The FT Alphaville blog, a great resource on financial subjects, had a great post about the (ahem) disagreement between Ayn Rand and Friedrich Hayek, both of whom are influential in libertarian thinking (including the big government libertarian Paul Ryan). To the quotes. First from a book on libertarian history:
When Hayek talks of the “very defined limits” in which individualism “allows” people to follow their “own values and preferences rather than somebody else’s,” Rand thunders, “Oh God damn the total, complete, vicious bastard! This means that man does exist for others, but since he doesn’t know how to do it, the master will give him some ‘defined limits’ for himself”.
They also found a recollection by Hayek of an in person interaction with Rand:
Afterward, [Hayek] took questions, which were mostly about Ayn Rand and “Atlas Shrugged.” The leading questions were “What was Rand really like?” and “What is your evaluation of ‘Atlas Shrugged’?”
Hayek’s responses took on the style of a confession. “Although I tried seriously to read the book, I failed, because there was no romance in it,” he said. “I tried even more diligently to read that fellow John Galt’s hundred-page declaration of independence, and I knew I’d be questioned on all that, but I just couldn’t get through it.”
As for Rand, he said he had met her only once, quite recently, at a party given in their honor — “and you should never have two lions at the same party.” The host eagerly brought the two together for the introduction. Here are the results, to the best of my memory: “We had a very brief exchange. She swelled in anger and spun away, remaining only long enough to say, ‘You are a compromiser.’ ”
I have (unfortunately) suffered through the entirety of Atlas Shrugged and I also (suprisingly) enjoyed Hayek’s Road to Serfdom. I say surprisingly because I view government’s role in the economy as more than nothing, which is the current interpretation of Hayek’s thinking. The FT Alphaville team describe:
Hayek’s view was that the market process is mysterious and unpredictable; there are too many variables whose interactions are too complex to grasp. And yet the outcomes yielded by a setting of free competition and undistorted price signals are superior to those of central planning. Government encroachment is to be resisted precisely because it would distort the price mechanisms that govern this process.
Let me highlight the key point in this summary: “the outcomes yielded by a setting of free competition and undistorted price signals are superior to those of central planning”. That is, I think, not as controversial idea as most of the people who push the Austrian (or Austerian as it is called today) think it is when they take Hayek to be a tract opposing any and all government involvement in the economy and it is also one of the big reasons why I enjoyed Hayek’s book.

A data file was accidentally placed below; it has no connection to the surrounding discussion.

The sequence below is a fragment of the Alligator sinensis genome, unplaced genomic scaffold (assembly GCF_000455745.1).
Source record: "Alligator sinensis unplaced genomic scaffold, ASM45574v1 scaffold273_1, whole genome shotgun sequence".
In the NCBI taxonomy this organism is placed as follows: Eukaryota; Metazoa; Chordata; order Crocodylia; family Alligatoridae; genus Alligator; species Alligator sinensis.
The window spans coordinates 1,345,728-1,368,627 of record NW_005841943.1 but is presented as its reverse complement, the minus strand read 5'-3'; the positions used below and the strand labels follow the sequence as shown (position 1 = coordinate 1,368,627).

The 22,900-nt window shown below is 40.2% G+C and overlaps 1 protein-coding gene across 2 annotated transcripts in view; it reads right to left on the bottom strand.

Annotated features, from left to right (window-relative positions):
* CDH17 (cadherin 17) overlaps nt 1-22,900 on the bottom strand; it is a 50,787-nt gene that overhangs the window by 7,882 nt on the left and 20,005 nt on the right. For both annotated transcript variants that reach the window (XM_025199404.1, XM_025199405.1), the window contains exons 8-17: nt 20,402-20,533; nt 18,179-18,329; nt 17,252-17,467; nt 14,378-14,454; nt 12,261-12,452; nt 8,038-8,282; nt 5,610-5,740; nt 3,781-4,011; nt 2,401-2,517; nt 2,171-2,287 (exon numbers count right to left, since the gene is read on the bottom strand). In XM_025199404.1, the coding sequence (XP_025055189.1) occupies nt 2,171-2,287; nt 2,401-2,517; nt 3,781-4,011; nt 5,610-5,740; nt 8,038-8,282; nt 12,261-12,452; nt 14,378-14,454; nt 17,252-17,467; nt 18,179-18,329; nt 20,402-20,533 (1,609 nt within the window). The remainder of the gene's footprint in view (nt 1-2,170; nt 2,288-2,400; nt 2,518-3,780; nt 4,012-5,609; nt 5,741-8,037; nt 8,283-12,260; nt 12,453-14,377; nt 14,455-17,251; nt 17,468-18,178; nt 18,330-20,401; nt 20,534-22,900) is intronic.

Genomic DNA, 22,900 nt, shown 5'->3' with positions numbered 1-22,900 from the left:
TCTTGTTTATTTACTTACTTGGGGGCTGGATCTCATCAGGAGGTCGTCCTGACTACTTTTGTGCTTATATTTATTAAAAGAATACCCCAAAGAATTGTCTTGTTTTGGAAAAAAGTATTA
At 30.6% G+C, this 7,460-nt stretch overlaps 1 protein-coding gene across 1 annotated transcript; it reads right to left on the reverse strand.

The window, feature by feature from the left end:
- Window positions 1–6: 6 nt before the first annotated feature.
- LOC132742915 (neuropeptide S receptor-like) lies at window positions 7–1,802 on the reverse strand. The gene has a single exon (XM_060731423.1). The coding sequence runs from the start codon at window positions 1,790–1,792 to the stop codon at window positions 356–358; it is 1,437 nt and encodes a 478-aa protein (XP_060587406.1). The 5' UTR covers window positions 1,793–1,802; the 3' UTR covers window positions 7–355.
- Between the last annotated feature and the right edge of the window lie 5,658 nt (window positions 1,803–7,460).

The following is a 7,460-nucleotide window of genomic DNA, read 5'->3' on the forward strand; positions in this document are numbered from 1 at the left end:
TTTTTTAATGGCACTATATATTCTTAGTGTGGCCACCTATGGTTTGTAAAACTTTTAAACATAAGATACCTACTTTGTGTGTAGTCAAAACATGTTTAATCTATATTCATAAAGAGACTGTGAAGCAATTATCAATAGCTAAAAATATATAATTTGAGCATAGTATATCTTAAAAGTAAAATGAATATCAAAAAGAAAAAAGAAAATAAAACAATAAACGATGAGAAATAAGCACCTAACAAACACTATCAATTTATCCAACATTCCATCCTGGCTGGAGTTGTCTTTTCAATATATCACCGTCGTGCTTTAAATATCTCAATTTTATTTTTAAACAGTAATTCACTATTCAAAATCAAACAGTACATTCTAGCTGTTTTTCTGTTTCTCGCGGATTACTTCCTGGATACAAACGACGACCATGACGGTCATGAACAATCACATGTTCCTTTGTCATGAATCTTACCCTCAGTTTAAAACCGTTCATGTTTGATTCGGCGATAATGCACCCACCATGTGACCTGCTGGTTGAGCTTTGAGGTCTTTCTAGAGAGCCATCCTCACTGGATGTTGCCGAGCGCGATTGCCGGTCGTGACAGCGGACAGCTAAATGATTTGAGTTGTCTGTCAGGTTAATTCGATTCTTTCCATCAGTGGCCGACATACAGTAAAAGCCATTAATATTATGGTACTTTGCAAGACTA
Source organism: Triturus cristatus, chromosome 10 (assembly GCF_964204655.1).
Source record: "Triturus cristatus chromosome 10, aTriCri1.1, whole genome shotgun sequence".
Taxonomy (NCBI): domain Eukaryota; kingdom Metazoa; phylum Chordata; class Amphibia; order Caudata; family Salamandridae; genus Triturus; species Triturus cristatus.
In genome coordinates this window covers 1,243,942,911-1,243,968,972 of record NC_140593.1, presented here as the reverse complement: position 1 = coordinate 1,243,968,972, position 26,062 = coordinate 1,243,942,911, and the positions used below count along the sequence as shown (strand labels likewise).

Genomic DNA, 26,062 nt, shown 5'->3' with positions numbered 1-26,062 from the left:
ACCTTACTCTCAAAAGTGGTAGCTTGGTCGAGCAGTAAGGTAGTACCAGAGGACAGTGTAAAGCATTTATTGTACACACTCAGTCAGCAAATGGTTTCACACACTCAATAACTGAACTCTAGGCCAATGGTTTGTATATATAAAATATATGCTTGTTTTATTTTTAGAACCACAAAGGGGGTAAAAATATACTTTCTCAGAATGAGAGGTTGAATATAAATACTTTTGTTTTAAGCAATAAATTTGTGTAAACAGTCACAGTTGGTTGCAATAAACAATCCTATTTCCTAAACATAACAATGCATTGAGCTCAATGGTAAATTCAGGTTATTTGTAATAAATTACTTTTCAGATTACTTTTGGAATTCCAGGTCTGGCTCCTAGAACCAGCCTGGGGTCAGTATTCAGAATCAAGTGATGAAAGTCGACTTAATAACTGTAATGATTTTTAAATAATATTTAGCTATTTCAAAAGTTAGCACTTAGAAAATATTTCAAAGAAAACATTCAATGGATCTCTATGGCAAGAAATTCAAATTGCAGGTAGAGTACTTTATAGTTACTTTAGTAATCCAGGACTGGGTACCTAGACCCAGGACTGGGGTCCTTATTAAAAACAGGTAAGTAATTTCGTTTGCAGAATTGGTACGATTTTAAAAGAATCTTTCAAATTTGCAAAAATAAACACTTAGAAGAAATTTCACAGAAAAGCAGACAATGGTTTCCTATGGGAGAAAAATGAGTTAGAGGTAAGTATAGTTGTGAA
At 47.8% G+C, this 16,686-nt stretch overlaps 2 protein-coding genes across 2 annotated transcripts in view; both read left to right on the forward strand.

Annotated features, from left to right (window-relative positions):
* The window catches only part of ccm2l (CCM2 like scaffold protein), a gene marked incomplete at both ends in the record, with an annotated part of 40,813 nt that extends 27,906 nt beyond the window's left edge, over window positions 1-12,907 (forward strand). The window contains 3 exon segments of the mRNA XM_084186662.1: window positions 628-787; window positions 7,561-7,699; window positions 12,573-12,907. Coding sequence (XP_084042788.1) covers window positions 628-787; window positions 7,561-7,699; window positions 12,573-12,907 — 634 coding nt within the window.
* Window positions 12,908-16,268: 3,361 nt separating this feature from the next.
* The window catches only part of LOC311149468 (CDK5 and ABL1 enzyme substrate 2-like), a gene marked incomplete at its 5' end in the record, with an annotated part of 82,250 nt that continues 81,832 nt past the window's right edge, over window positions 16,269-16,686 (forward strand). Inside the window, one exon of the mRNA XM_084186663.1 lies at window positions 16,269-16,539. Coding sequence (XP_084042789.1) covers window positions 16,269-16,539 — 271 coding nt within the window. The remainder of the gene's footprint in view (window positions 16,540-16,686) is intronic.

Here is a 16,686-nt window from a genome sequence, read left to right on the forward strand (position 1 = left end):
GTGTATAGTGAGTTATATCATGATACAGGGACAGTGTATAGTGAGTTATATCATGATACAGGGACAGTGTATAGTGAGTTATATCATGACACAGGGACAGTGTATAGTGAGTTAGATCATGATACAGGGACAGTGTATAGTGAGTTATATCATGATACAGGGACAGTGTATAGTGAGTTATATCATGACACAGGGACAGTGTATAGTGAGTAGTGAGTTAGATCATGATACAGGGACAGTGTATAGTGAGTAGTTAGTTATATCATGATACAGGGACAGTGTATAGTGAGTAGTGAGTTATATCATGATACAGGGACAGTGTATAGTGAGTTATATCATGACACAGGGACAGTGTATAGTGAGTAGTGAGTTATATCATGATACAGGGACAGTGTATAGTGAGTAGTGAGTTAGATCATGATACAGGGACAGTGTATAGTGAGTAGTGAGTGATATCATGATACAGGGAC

I don’t think that Hayek’s idea that free competition and undistorted price signals are superior to central planning necessarily supports the anti-government ideas that are often linked with Hayek’s (to wit, Paul Ryan). Hayek is often condemned by some more doctrinaire libertarians as being much too compromising. One libertarian critic, Walter Block (who himself is extreme enough to support voluntary slavery) singled out (pdf, but a fork in the eye is about as pleasant) Hayek’s insistence that “The attitude of the liberal toward society is like that of the gardener who tends a plant and, in order to create the conditions most favorable to its growth, must know as much as possible about its structure and the way it functions”. Liberal in this context of course is the European sense of liberalism meaning liberalizing economic policies.
Of course that is anathema to the current Republican party’s libertarianism that views only fewer regulations and fewer taxes (especially for the wealthy) as the solution. It probably also explains Ayn Rand’s disdain for Hayek’s thinking. Hayek’s writing was much more focused on anti-central plannning (i.e. anti-Soviet economics). And that is where I think his points were most valuable. There is a vast difference between discussions in the US about the Affordable Care Act to provide private sector insurance coverage that pays for private sector-provided medical care and discussions about imposing central planning of the majority of the economy (not that you’d know that from listening to Republicans).
The specific quote that so irks the radical Block is indeed a fantastic argument for the Affordable Care Act (even though I would prefer single-payer to get more efficencies by widening the pool of insured people). The reason? Healthcare is a market that doesn’t operate well as an unregulated market, which is why the US (with the most free-market of health insurance and care markets) has the highest costs and poor outcomes. And so greater government involvement in health insurance and healthcare can act as water and fertilizer from the gardner that helps the economy grow by limiting the rise in health care costs that burden businesses and keep money wage growth low (because increasing benefit costs absorb the money spent on employees).
There are many things that Hayek and I disagree on, for sure, but the Randian tack that the Republicans have taken recently should highlight the areas where Hayak is now probably too far left for the current Republican party (kindof like Eisenhower, Nixon and Reagan). And that should be an intuitive conclusion since the Democratic party is pro-capitalist (perhaps too much in some cases, Glass-Steagall repeal, ahem) but believes there is a role for government to act as the gardener of the economy, which for today’s Republican party is SOCIALISM!